|Publication number||US5225150 A|
|Application number||US 07/903,250|
|Publication date||Jul 6, 1993|
|Filing date||Jun 23, 1992|
|Priority date||Jun 23, 1992|
|Also published as||CN1053758C, CN1080766A|
|Publication number||07903250, 903250, US 5225150 A, US 5225150A, US-A-5225150, US5225150 A, US5225150A|
|Inventors||Louis J. Malandra, Leonard P. Hornak, Robert E. Meuschke|
|Original Assignee||Westinghouse Electric Corp.|
|Export Citation||BiBTeX, EndNote, RefMan|
|Patent Citations (9), Referenced by (28), Classifications (12), Legal Events (5)|
|External Links: USPTO, USPTO Assignment, Espacenet|
The Government of the United States of America has rights in this invention pursuant to Contract No. DE-AC03-90SF18495 awarded by the Department of Energy.
1. Field of the Invention
This invention relates to the field of instrumentation for nuclear reactor vessels such as pressurized water reactors. In particular, the invention provides an integrated head structure having a shroud which encloses retractable instrumentation above the reactor vessel head or cover. The head structure provides a structural support for use when the head is removed as a unit from the reactor vessel, with integral shielding for elements which have been exposed to radiation. The head structure also provides a means for protecting the rod position indicators and control rod drive mechanisms from the heat of the reactor vessel, by providing a cooling air path.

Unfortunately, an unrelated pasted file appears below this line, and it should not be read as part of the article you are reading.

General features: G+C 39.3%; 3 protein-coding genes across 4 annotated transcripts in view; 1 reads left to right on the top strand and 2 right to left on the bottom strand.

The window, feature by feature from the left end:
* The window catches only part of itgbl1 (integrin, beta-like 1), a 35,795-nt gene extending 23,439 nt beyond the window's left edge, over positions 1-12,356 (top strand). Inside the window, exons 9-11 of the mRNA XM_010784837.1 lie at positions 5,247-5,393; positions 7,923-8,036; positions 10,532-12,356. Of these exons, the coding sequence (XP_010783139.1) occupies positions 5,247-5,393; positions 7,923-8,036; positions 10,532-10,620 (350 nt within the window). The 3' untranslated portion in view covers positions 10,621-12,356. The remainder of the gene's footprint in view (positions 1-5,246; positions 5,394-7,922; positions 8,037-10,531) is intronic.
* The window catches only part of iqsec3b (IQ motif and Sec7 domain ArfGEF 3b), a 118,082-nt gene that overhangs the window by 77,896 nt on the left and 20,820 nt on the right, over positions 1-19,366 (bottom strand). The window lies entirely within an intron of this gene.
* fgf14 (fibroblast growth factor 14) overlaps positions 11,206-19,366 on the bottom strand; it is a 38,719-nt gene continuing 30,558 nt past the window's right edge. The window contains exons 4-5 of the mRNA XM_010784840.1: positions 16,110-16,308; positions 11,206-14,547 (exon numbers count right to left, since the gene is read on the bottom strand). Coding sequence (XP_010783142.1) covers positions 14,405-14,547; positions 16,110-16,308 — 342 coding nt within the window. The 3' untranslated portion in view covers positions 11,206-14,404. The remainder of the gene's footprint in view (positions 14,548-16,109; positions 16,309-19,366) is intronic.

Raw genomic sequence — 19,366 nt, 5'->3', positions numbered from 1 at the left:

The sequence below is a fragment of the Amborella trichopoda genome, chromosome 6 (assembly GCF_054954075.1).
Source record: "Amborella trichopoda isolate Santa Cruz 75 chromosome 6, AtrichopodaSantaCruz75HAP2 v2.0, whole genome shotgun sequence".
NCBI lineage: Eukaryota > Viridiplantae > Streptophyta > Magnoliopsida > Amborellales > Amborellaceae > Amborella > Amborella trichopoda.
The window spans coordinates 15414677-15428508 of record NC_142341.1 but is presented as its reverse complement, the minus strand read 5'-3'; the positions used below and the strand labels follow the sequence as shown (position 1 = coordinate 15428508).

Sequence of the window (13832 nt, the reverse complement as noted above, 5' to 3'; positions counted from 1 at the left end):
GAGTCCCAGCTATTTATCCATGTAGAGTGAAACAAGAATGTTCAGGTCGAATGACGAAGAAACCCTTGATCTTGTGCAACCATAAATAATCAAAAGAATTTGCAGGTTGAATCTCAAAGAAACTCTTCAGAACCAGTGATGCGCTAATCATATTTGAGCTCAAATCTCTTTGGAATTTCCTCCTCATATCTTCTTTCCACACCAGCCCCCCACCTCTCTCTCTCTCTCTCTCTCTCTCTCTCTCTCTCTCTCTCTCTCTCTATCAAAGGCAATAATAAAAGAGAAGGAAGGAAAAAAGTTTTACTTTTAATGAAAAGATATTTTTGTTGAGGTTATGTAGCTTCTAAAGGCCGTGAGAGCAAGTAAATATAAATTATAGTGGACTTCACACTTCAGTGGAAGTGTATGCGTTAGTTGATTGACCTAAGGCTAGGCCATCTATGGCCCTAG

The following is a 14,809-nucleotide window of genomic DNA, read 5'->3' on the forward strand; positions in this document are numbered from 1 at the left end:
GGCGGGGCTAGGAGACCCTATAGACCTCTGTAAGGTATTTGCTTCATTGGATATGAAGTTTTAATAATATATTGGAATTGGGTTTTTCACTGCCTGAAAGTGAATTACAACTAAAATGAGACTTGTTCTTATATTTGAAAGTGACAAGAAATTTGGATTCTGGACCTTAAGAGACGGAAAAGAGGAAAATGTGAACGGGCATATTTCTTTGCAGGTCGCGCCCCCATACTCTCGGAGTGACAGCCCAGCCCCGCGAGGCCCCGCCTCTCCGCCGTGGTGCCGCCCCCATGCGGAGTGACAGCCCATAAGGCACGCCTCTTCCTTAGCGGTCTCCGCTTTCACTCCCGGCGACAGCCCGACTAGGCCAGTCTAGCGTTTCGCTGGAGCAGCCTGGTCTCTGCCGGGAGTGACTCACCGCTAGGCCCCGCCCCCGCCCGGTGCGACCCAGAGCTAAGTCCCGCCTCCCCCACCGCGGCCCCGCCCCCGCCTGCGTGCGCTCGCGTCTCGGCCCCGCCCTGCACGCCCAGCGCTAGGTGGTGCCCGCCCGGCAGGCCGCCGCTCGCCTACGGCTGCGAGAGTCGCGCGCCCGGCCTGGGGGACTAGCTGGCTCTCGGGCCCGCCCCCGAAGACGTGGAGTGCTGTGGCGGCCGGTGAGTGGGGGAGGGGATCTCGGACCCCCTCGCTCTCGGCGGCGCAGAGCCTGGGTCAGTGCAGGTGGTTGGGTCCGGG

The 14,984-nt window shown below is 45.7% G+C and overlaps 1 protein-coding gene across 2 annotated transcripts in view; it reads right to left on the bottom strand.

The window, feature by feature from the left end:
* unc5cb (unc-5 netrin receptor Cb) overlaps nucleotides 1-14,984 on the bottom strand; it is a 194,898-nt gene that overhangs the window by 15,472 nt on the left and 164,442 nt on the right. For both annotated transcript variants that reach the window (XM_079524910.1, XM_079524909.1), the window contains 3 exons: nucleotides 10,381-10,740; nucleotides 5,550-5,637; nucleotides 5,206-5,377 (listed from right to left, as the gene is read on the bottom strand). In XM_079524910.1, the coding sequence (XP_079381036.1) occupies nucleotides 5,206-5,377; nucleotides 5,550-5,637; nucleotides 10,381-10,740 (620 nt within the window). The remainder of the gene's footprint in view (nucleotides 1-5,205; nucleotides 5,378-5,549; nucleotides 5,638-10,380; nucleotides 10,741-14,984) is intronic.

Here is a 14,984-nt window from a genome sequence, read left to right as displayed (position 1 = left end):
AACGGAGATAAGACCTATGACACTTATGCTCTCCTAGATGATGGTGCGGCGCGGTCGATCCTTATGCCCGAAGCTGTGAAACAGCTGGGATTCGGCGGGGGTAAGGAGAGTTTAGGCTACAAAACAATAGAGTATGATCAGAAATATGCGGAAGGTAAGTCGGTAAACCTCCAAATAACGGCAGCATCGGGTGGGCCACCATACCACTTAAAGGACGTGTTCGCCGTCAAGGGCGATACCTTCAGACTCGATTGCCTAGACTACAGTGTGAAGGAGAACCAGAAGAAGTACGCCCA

2. Prior Art